Can I get a refund for my faulty used car?

15 February 2016

If the used car you purchase turns out to be faulty, you should seek legal advice and assistance from one of our expert lawyers at Higgins Hollywood Deazley as soon as possible.

Your consumer rights and options depend on various factors including:-

1. Who you purchased the car from;
2. How long you have owned the car;
3. The nature and seriousness of the defect with the car;
4. What you were told about the car before purchasing it.

Buying a used car from a dealer

The Sale of Goods Act 1979 provides that where a seller sells goods in the course of a business, there is an implied term that the goods supplied are of satisfactory quality. Therefore, if you have purchased a used car from a dealer you will be protected by the Sale of Goods Act 1979 which provides that goods must be as described, of satisfactory quality and fit for purpose.

The term "satisfactory quality" is not clearly defined. The following factors can be taken into account when assessing if your used car is of "satisfactory quality":-

1. Any description, for example in a brochure or discussions with the dealer;
2. Any sample of a car you were shown;
3. Price;
4. Fitness for all purposes, for example to get you from A to B safely;
5. Appearance and finish;
6. Free from minor defects;
7. Safety;
8. Durability.

However, the expectation of "satisfactory quality" does not apply in the following circumstances:-

1. If the car's fault was specifically drawn to your attention before the purchase, you may not be able to complain. However, you may still be able to ask the dealer to do something if they did not inform you of the full extent of the defect.
2. If you inspected the car before the purchase. The dealer might argue that you should have noticed the fault when you inspected the car. If the fault was obvious, such as rusty bodywork or dents, and you did inspect the car, it is unlikely you can ask the dealer to sort the problem after the purchase. However if the fault is something less obvious, like an engine problem or worn out clutch, you should point out that you examined the car as a layperson. If you did not examine the car yourself, you should say so.

The Sale of Goods Act 1979 gives you the right to rescind the contract. Customers should return the faulty used car to the dealer as soon as possible, where they will be offered a repair, replacement or refund, partial or full, depending on the circumstances.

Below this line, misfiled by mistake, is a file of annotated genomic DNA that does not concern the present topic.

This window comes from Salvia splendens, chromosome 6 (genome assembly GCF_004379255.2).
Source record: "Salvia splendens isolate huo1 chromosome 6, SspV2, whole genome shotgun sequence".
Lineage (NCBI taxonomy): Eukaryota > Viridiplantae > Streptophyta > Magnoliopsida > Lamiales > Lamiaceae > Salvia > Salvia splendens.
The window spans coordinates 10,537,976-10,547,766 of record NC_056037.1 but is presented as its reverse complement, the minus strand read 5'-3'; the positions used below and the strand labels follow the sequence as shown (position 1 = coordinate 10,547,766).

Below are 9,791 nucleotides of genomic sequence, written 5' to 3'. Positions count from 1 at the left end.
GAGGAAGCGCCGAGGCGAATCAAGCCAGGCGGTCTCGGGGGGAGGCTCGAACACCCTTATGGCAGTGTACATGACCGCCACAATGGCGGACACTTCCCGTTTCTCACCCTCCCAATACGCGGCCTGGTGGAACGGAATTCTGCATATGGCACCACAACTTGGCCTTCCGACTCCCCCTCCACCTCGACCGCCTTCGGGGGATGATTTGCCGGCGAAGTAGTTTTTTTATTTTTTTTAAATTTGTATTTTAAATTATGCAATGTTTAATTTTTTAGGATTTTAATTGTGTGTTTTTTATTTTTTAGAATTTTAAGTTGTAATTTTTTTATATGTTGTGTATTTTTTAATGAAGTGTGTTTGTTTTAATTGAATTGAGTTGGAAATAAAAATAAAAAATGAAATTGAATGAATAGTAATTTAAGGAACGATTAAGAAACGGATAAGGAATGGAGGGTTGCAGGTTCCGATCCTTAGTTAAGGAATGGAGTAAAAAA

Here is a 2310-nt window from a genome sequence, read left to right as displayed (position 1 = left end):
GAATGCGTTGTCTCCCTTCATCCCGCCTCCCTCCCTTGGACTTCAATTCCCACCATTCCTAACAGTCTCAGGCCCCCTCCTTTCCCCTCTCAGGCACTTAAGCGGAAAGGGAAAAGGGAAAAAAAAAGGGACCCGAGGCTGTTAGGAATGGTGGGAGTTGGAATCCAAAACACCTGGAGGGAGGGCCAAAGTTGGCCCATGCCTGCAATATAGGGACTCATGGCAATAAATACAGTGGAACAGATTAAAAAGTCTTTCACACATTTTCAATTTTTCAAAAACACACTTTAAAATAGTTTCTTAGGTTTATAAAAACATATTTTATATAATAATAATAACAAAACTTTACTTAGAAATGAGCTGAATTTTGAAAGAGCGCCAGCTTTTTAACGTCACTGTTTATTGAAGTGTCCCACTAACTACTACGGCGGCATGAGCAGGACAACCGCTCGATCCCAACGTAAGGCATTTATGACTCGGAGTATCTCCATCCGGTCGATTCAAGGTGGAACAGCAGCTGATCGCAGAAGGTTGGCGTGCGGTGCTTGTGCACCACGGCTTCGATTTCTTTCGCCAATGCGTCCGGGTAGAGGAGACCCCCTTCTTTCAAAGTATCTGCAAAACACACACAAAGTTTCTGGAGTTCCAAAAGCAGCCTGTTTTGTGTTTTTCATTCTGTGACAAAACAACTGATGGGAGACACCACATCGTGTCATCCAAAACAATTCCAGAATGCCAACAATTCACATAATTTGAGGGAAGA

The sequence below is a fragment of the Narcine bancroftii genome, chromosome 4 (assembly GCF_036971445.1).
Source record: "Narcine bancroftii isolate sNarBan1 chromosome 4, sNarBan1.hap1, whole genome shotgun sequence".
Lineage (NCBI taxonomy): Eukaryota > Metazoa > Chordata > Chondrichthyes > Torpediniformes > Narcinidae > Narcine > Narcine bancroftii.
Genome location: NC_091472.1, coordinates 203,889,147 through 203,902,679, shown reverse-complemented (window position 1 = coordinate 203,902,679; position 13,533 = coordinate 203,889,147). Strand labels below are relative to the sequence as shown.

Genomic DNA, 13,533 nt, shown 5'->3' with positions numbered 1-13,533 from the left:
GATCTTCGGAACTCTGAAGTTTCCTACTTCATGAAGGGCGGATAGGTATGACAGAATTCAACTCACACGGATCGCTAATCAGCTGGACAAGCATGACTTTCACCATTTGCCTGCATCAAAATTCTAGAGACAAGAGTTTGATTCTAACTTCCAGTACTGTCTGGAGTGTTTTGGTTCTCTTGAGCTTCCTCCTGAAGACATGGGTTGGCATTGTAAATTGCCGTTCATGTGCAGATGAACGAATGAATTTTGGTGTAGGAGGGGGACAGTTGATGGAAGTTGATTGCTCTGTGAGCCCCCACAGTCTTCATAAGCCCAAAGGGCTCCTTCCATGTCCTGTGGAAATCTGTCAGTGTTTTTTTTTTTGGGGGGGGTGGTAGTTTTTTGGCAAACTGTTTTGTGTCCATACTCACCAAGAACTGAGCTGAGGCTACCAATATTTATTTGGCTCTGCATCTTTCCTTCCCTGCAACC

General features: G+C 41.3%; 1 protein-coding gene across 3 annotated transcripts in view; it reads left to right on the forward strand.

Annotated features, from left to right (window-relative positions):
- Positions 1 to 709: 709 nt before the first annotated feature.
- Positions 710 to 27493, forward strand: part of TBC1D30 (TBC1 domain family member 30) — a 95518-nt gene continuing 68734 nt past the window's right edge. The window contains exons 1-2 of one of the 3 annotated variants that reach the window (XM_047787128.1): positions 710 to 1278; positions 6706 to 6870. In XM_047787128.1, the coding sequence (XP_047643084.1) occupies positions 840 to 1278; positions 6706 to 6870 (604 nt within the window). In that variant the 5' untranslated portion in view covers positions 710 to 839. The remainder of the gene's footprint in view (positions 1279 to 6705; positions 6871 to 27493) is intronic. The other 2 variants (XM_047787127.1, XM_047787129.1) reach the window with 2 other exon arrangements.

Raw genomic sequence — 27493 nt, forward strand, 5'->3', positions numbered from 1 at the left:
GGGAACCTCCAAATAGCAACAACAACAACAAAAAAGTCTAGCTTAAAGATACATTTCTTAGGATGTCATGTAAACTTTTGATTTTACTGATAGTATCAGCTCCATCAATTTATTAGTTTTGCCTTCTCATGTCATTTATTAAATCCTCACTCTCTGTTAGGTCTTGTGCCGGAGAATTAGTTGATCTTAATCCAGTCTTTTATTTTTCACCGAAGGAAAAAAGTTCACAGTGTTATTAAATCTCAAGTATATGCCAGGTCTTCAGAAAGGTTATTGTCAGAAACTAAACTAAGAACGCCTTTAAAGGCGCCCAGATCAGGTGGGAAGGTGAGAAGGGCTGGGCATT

Obtaining a refund will depend on the seriousness of the defect and the period of time after the purchase that you notice the defect.

If the fault is minor or if you do not want a refund, you can ask for the car to be repaired. You can also ask for a replacement car which should be of similar age, mileage and model as the used faulty car.

If you discover the fault within six months of the purchase, the dealer must prove that the car was of satisfactory quality when you bought it. If you discover the fault after six months of the purchase, it is your responsibility to prove that the car was faulty when sold.

Buying a used car from a private seller

Buying from a private individual is a riskier option as your legal options are limited. The principle of "caveat emptor" or "buyer beware" applies in this situation. There is no legal right that the used car is of satisfactory quality or fit for its purpose. However there is a legal requirement that the used car is "as described". This means that the seller must accurately describe the used car and answer all questions truthfully.

In all cases, you should seek legal advice and assistance early from Higgins Hollywood Deazley, so that we may take full advantage of your consumer rights in order to resolve your problem as efficiently and effectively as possible.

 

 

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